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My Experience in the TechSelfSociety Seminar

I would say the most important take away for me was that I had some of my assumptions challenged and changed my views about technology and its impact on our lives and values. These changes were a direct result of conversations in our seminar. For example, going into our Winter Seminar meeting, I was pretty sure I was a Michael J. Sandel kind of person with some real concerns about the ethical implications of certain technologies. But thanks to a recommendation of a fellow seminar participant, I read Alan Buchanan’s Better than Human. Buchanan attacks Sandel for being kind of “hysterical” about the future implications of technology and his arguments are pretty sound. In addition, in other conversations with Seminar participants and with students (more about that in a minute) I found myself entertaining ideas about the future a la Kurzweil that I would never have considered before. One of the deepest challenges is to recognize for example that if immortality were really on the horizon, everything that has been at the heart of my field of literature for centuries would be turned on its head—or even lost! It’s very hard to have the things we believe in most challenged in this way, but I think that was the purpose of the Seminar.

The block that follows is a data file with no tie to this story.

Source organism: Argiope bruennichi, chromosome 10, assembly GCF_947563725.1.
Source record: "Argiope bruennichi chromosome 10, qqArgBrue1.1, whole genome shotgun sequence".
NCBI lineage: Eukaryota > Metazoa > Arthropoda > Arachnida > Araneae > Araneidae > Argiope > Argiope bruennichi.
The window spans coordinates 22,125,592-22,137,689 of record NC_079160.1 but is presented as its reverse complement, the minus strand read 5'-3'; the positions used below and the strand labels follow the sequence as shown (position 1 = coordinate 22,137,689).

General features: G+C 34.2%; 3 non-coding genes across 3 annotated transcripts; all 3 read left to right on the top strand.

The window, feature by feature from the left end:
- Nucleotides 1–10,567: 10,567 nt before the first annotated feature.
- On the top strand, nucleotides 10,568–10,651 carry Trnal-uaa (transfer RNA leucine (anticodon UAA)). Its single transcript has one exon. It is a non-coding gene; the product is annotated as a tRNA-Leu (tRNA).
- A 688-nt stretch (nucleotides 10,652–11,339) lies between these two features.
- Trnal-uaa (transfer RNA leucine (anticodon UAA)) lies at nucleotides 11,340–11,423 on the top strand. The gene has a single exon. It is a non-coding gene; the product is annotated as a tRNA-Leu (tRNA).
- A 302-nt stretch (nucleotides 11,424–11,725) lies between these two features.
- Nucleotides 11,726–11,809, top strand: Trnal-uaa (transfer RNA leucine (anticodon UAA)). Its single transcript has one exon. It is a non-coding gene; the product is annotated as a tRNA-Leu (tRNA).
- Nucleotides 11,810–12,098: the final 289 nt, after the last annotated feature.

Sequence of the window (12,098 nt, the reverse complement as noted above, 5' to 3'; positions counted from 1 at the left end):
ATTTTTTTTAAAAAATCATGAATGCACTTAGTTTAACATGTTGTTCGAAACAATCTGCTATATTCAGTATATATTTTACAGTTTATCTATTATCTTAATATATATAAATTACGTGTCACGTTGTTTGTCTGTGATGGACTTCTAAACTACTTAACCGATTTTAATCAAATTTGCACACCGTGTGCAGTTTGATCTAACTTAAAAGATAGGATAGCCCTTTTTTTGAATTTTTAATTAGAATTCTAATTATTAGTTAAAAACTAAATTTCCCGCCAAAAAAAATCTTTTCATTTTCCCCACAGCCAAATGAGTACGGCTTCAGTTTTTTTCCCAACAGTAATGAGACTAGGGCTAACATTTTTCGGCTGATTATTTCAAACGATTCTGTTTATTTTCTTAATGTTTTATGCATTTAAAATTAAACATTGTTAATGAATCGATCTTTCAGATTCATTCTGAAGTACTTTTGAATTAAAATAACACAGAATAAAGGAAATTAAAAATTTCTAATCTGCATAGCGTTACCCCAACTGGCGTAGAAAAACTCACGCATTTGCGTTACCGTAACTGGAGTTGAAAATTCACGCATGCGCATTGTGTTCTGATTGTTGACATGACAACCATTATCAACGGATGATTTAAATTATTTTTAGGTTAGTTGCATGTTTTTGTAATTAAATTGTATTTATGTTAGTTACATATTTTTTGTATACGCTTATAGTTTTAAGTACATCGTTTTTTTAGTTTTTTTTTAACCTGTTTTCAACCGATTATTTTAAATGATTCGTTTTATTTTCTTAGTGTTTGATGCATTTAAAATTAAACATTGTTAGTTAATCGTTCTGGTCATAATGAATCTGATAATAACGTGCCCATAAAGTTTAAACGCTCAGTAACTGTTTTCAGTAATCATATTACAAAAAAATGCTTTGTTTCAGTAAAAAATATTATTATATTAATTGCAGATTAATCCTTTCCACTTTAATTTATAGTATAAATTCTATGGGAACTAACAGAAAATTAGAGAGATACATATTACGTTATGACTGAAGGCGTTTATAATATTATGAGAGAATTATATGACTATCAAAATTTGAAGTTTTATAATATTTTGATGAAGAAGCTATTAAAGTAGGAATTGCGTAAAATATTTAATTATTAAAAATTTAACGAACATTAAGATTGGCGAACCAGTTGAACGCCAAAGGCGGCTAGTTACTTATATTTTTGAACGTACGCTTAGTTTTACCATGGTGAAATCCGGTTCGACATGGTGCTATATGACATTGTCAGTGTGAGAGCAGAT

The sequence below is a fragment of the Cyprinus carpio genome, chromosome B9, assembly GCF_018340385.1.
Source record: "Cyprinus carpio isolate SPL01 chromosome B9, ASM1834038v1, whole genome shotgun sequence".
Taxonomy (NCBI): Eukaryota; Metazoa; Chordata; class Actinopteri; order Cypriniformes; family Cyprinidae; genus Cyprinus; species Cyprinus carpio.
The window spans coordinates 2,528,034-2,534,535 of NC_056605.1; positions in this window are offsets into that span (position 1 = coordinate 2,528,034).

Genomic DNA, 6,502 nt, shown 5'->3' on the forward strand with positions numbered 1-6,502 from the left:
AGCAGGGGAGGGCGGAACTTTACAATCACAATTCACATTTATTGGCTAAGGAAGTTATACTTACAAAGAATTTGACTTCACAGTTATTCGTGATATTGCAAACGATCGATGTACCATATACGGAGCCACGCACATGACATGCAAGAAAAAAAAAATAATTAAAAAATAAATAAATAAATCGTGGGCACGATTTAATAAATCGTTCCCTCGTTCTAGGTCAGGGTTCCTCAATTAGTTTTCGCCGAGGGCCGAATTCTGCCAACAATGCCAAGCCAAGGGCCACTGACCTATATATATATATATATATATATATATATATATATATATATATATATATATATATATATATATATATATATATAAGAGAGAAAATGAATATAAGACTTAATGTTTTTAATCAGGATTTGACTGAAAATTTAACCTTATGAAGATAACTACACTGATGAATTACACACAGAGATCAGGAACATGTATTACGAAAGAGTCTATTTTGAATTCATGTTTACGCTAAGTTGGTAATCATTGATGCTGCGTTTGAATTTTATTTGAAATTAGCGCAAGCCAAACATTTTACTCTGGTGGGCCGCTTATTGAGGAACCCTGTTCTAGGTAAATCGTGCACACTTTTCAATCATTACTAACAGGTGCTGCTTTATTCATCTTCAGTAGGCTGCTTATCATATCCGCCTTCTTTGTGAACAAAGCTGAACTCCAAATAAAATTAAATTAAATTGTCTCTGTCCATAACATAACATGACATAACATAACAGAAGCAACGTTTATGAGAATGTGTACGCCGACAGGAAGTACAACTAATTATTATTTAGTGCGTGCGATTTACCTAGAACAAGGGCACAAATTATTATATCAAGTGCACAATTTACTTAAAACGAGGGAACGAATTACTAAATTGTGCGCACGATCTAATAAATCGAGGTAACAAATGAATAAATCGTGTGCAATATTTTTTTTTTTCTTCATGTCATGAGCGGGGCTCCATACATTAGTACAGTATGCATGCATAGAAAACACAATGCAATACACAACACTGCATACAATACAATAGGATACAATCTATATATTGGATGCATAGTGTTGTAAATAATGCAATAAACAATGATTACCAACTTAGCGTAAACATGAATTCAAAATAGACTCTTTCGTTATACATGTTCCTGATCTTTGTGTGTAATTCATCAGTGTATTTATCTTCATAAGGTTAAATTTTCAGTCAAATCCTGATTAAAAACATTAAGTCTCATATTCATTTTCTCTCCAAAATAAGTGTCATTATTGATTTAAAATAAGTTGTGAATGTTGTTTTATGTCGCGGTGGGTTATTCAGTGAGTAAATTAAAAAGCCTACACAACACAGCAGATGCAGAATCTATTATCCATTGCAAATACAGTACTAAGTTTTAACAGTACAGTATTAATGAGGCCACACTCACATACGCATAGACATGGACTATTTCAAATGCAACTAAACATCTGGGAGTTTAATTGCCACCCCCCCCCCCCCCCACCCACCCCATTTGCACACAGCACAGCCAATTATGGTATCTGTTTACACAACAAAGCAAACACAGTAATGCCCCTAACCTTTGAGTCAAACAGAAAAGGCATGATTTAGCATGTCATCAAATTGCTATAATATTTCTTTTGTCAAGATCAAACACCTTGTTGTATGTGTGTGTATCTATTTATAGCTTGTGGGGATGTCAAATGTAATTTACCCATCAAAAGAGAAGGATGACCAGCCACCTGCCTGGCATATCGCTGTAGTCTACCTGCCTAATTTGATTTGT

Teaching serious philosophical texts about technology and pairing them with films like Gattaca, Transcendence and Ex Machina and a very readable novel called The Office of Mercy, gave me an opportunity to enter into exciting conversations with students who raised questions about why so may of these texts and films are dystopian, what it would mean to have “enhancements,” who would have access to new technologies and who might be left behind. Throughout the semester students thanked me for offering a course that introduced them to these ideas. One student commented that it made him feel like he knew about things his friends did not! This course also gave me some new creative opportunities for assignments. The Seminar in which we discussed avatars led me to assign a final essay in which students constructed their own avatar or cyborg. Students were invited to explain what their cyborg would do, what its goals would be. I was delighted at how quickly they adapted this topic to their own interests—a cyborg that could be a night nurse and never get sleepy, one that could work with autistic children, one that could examine food for toxicity—even a cybernetic soldier—all for the good of humanity. I’m looking forward to tweaking this theme and doing it again.

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